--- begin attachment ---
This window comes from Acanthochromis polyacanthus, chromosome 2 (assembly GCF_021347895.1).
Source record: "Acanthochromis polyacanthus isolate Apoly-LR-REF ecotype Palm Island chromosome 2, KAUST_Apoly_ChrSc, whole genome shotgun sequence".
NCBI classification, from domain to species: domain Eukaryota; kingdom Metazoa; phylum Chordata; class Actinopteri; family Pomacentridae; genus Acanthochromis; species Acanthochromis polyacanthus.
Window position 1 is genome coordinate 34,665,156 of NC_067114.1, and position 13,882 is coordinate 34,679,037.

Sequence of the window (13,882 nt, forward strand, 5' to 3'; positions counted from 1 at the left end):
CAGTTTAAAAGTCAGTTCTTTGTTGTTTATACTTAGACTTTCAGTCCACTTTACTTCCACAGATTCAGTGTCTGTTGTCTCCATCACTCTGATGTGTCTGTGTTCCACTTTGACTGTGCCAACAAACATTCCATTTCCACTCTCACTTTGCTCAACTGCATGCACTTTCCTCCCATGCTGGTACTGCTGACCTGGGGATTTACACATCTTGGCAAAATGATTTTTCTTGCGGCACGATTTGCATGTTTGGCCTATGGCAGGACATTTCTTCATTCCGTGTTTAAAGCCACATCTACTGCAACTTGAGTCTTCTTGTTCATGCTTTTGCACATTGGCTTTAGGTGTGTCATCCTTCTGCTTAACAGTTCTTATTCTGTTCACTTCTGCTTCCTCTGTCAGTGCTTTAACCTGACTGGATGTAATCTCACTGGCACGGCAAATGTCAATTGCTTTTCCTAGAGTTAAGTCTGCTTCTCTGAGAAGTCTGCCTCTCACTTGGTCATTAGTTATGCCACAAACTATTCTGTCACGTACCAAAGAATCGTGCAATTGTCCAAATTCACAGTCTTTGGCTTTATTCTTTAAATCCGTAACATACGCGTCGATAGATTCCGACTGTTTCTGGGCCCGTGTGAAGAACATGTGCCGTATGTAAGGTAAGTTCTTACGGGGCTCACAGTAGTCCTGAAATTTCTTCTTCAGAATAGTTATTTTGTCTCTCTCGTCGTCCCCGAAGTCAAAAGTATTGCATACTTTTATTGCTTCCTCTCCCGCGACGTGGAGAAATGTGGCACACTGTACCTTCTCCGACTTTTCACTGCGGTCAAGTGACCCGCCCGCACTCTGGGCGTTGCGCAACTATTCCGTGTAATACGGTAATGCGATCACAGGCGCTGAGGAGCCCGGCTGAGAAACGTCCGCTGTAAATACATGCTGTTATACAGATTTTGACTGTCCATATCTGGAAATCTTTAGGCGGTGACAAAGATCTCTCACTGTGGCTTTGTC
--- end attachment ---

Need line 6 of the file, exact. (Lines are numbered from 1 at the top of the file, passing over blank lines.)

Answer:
CAGTTTAAAAGTCAGTTCTTTGTTGTTTATACTTAGACTTTCAGTCCACTTTACTTCCACAGATTCAGTGTCTGTTGTCTCCATCACTCTGATGTGTCTGTGTTCCACTTTGACTGTGCCAACAAACATTCCATTTCCACTCTCACTTTGCTCAACTGCATGCACTTTCCTCCCATGCTGGTACTGCTGACCTGGGGATTTACACATCTTGGCAAAATGATTTTTCTTGCGGCACGATTTGCATGTTTGGCCTATGGCAGGACATTTCTTCATTCCGTGTTTAAAGCCACATCTACTGCAACTTGAGTCTTCTTGTTCATGCTTTTGCACATTGGCTTTAGGTGTGTCATCCTTCTGCTTAACAGTTCTTATTCTGTTCACTTCTGCTTCCTCTGTCAGTGCTTTAACCTGACTGGATGTAATCTCACTGGCACGGCAAATGTCAATTGCTTTTCCTAGAGTTAAGTCTGCTTCTCTGAGAAGTCTGCCTCTCACTTGGTCATTAGTTATGCCACAAACTATTCTGTCACGTACCAAAGAATCGTGCAATTGTCCAAATTCACAGTCTTTGGCTTTATTCTTTAAATCCGTAACATACGCGTCGATAGATTCCGACTGTTTCTGGGCCCGTGTGAAGAACATGTGCCGTATGTAAGGTAAGTTCTTACGGGGCTCACAGTAGTCCTGAAATTTCTTCTTCAGAATAGTTATTTTGTCTCTCTCGTCGTCCCCGAAGTCAAAAGTATTGCATACTTTTATTGCTTCCTCTCCCGCGACGTGGAGAAATGTGGCACACTGTACCTTCTCCGACTTTTCACTGCGGTCAAGTGACCCGCCCGCACTCTGGGCGTTGCGCAACTATTCCGTGTAATACGGTAATGCGATCACAGGCGCTGAGGAGCCCGGCTGAGAAACGTCCGCTGTAAATACATGCTGTTATACAGATTTTGACTGTCCATATCTGGAAATCTTTAGGCGGTGACAAAGATCTCTCACTGTGGCTTTGTC